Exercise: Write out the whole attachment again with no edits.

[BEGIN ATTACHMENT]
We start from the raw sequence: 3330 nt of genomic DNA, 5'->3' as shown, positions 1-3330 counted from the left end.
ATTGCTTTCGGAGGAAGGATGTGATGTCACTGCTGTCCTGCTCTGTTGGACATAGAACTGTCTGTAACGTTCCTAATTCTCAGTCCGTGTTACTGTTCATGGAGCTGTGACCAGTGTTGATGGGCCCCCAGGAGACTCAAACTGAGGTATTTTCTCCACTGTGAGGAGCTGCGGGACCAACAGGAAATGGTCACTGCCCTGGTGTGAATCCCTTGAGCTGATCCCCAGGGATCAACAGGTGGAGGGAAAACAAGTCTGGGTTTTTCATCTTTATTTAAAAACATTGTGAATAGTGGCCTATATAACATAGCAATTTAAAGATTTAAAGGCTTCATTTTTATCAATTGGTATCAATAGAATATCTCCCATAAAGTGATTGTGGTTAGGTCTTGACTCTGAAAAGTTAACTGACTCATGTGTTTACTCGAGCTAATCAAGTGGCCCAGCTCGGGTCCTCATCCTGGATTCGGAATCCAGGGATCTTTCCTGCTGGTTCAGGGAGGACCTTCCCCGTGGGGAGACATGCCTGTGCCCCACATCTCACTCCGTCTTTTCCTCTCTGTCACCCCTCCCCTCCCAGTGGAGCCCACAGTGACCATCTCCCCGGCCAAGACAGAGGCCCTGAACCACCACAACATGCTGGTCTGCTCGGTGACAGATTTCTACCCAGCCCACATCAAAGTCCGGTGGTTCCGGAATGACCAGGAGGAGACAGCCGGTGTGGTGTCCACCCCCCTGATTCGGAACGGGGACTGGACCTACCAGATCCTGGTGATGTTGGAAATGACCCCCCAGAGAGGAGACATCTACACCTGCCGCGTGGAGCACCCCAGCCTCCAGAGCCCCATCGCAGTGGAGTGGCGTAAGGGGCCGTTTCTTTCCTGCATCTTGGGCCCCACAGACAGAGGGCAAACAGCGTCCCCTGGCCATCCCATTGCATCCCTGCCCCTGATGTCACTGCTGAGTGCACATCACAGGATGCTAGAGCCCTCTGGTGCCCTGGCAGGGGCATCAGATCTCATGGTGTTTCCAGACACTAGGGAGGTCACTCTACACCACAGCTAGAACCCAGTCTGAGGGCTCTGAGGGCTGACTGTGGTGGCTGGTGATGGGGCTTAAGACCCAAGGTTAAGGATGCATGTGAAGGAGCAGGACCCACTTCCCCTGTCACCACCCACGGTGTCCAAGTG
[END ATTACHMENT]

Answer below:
We start from the raw sequence: 3330 nt of genomic DNA, 5'->3' as shown, positions 1-3330 counted from the left end.
ATTGCTTTCGGAGGAAGGATGTGATGTCACTGCTGTCCTGCTCTGTTGGACATAGAACTGTCTGTAACGTTCCTAATTCTCAGTCCGTGTTACTGTTCATGGAGCTGTGACCAGTGTTGATGGGCCCCCAGGAGACTCAAACTGAGGTATTTTCTCCACTGTGAGGAGCTGCGGGACCAACAGGAAATGGTCACTGCCCTGGTGTGAATCCCTTGAGCTGATCCCCAGGGATCAACAGGTGGAGGGAAAACAAGTCTGGGTTTTTCATCTTTATTTAAAAACATTGTGAATAGTGGCCTATATAACATAGCAATTTAAAGATTTAAAGGCTTCATTTTTATCAATTGGTATCAATAGAATATCTCCCATAAAGTGATTGTGGTTAGGTCTTGACTCTGAAAAGTTAACTGACTCATGTGTTTACTCGAGCTAATCAAGTGGCCCAGCTCGGGTCCTCATCCTGGATTCGGAATCCAGGGATCTTTCCTGCTGGTTCAGGGAGGACCTTCCCCGTGGGGAGACATGCCTGTGCCCCACATCTCACTCCGTCTTTTCCTCTCTGTCACCCCTCCCCTCCCAGTGGAGCCCACAGTGACCATCTCCCCGGCCAAGACAGAGGCCCTGAACCACCACAACATGCTGGTCTGCTCGGTGACAGATTTCTACCCAGCCCACATCAAAGTCCGGTGGTTCCGGAATGACCAGGAGGAGACAGCCGGTGTGGTGTCCACCCCCCTGATTCGGAACGGGGACTGGACCTACCAGATCCTGGTGATGTTGGAAATGACCCCCCAGAGAGGAGACATCTACACCTGCCGCGTGGAGCACCCCAGCCTCCAGAGCCCCATCGCAGTGGAGTGGCGTAAGGGGCCGTTTCTTTCCTGCATCTTGGGCCCCACAGACAGAGGGCAAACAGCGTCCCCTGGCCATCCCATTGCATCCCTGCCCCTGATGTCACTGCTGAGTGCACATCACAGGATGCTAGAGCCCTCTGGTGCCCTGGCAGGGGCATCAGATCTCATGGTGTTTCCAGACACTAGGGAGGTCACTCTACACCACAGCTAGAACCCAGTCTGAGGGCTCTGAGGGCTGACTGTGGTGGCTGGTGATGGGGCTTAAGACCCAAGGTTAAGGATGCATGTGAAGGAGCAGGACCCACTTCCCCTGTCACCACCCACGGTGTCCAAGTG